Hahn pointed to the solar array project as a way the town has saved money. In about fifteen years, he said, that project will be producing electricity for the town that is “darn close to free.”

Hahn also said the select board has very little discretionary funds they can spend without voter input.

Thomaston Select Board candidate Kim Matthews. Photo by Christine Simmonds

Matthews said her experience on the budget committee taught her the town could not lower taxes if they want to pay town staff competitive wages. Instead, there were other ways the town could save money such as not spending money on items like the North Road feasibility study.

Hirsch said he would need the input from the town and the residents to address taxes and the budget.

Moore said she is always asking questions about where the town is spending money, and said she looks for grants or other funding to pay for these items before using taxpayer money.

Some questions from the audience centered around the ongoing housing crisis and how the town should address this problem.

Hahn said there are some changes the town can make to address housing, such as changing zoning and lot sizes. He mentioned the land swap article that is being voted on to potentially create workforce housing.

Matthews said many items on the ballot this June are designed to address the housing crisis, such as the land swap article. She said this work should continue.

Thomaston Select Board candidate Chris Hirsch. photo courtesy of Chris Hirsch

Hirsch said there is some work beginning locally, such as the Ripple Inn in Rockland being converted to workforce housing. He said he would support any work the select board could do to accommodate workforce housing.

Moore said this is not a problem unique to Knox County, and it might be time to work with other towns on the issue, and see how they are addressing it. She also supported lifting certain restrictions so more housing can be built.

The candidates also discussed transparency and working with other members of the Select Board.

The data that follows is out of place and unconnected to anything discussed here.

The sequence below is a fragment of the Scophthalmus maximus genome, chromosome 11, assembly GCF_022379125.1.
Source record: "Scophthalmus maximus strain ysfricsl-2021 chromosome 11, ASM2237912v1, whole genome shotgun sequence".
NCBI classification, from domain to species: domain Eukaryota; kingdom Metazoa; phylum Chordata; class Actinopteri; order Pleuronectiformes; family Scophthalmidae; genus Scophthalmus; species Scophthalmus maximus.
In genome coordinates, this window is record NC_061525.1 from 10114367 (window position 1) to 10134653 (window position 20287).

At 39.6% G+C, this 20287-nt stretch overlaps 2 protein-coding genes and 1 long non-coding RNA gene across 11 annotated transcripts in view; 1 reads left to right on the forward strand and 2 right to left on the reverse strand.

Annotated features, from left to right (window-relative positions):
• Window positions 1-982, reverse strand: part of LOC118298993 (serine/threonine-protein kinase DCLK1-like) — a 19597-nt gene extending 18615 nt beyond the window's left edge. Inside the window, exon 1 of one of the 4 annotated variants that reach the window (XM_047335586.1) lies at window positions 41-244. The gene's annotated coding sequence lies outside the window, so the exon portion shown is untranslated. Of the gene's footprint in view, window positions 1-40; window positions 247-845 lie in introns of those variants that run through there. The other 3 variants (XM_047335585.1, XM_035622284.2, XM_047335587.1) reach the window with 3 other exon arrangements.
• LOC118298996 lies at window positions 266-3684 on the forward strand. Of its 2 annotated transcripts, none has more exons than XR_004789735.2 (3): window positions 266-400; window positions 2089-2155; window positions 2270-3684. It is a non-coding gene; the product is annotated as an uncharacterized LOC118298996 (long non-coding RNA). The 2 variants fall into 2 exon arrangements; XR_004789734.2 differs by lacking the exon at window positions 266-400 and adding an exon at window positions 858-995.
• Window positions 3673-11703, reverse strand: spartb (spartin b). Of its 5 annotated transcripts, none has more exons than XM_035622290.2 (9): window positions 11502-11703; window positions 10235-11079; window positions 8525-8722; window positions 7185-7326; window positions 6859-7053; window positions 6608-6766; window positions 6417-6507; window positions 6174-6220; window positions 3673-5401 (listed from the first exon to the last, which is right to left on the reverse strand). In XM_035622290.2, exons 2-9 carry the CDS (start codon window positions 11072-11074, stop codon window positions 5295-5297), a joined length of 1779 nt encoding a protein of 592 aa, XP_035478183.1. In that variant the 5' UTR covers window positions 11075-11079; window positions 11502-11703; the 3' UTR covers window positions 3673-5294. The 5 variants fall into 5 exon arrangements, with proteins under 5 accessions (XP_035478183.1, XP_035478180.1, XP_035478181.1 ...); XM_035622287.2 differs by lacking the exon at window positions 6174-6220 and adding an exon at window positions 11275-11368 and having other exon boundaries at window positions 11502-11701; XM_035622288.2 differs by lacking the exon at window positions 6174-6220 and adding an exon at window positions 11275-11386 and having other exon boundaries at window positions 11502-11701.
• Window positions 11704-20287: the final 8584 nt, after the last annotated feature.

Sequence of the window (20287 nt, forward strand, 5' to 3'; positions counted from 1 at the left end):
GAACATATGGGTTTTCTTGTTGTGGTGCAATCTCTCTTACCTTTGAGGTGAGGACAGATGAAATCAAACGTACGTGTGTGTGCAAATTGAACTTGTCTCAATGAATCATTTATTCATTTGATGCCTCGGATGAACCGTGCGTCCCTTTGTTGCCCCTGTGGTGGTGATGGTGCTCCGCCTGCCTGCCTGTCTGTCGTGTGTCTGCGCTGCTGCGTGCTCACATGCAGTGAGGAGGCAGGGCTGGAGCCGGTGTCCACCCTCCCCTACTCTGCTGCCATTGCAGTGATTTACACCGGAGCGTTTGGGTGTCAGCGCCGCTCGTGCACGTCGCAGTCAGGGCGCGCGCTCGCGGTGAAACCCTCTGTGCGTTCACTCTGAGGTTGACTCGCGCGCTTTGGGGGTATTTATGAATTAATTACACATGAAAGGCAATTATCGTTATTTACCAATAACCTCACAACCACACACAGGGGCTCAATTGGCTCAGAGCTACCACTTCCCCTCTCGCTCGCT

Moore said the felt the whole board should be more open. She said decisions should be made with the whole board, not just the board chair and the town manager.

Moore said she has received calls from residents more than once asking about town decisions of which she was not aware.

Hirsch said the board and the town needs to rethink how they address problem solving, and often their approach is too polarizing.

Matthews said the board is a team, and they should listen to each other and need to find solutions together.

Hahn said members of the board should be working with and listening to the town manager.

Voting on Tuesday, June 14, is by secret ballot from 8 a.m. to 8 p.m. at the Municipal Building.

The secret ballot articles are the elected officials and two articles regarding the Thomaston Green.

On is a citizen’s initiative to make the space a “permanent park.” The other article is a counter warrant article written by town lawyer Paul Gibbons.

A public hearing and information night on these articles and the land swap article is scheduled for Wednesday, May 25, at 6 p.m. in the Municipal Building.

In addition to the select board, one three-year term on the board of assessors and one three-year term on the RSU 13 school board are available.

An open Town Meeting will be held the next night, Wednesday, June 15 at 6 p.m., where Thomaston residents will hold open discussion and vote by show of hand.

Warrant articles for the Town Meeting are budget items, a land swap to make workforce housing, and ordinance amendments.

A recording of the candidate night event can be viewed at townhallstreams.com/towns/thomaston_me.

Thomaston Select Board candidates. Photo by Christine Simmonds

The crowd at Thomaston Select Board candidate night, May 18. Photo by Christine Simmonds